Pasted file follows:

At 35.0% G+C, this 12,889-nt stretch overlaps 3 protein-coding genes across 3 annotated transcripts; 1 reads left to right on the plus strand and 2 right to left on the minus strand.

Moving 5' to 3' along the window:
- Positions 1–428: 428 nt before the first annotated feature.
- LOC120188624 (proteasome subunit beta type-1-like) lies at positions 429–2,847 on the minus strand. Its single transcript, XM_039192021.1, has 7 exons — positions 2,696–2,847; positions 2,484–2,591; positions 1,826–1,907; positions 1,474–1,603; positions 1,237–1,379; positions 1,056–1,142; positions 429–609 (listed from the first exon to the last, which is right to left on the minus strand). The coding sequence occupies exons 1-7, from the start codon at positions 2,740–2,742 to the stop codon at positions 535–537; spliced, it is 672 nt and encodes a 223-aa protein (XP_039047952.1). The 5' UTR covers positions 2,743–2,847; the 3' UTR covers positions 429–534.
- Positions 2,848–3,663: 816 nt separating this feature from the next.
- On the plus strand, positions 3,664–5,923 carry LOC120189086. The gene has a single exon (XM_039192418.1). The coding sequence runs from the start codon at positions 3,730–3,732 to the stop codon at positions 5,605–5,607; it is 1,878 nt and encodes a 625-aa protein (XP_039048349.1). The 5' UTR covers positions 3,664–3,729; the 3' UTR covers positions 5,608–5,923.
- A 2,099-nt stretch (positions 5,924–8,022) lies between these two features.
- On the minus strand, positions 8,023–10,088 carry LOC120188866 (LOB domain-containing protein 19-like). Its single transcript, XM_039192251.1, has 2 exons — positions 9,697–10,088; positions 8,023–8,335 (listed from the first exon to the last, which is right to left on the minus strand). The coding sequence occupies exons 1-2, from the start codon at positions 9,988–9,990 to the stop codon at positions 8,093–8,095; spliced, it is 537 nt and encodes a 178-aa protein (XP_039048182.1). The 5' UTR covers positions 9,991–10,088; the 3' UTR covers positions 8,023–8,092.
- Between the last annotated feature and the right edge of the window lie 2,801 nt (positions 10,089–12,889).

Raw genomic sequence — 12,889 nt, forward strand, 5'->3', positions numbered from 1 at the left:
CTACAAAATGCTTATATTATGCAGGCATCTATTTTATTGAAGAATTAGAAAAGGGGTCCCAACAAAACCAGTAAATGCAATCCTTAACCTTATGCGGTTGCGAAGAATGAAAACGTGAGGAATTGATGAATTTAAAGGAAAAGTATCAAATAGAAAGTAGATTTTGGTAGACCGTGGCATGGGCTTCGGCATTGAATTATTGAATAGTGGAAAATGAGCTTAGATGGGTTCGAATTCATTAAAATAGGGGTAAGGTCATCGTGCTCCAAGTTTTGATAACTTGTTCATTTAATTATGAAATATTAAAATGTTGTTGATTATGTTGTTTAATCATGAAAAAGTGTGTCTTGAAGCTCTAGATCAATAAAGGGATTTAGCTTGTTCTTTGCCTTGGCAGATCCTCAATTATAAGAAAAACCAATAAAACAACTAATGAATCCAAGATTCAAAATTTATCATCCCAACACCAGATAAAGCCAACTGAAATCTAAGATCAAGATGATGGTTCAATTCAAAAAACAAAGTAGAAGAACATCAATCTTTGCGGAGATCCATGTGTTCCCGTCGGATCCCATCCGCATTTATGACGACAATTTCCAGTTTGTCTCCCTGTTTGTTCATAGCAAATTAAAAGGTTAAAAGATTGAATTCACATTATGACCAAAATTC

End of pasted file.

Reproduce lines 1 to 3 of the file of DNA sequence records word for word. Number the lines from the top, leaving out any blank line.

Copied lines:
At 35.0% G+C, this 12,889-nt stretch overlaps 3 protein-coding genes across 3 annotated transcripts; 1 reads left to right on the plus strand and 2 right to left on the minus strand.

Moving 5' to 3' along the window:
- Positions 1–428: 428 nt before the first annotated feature.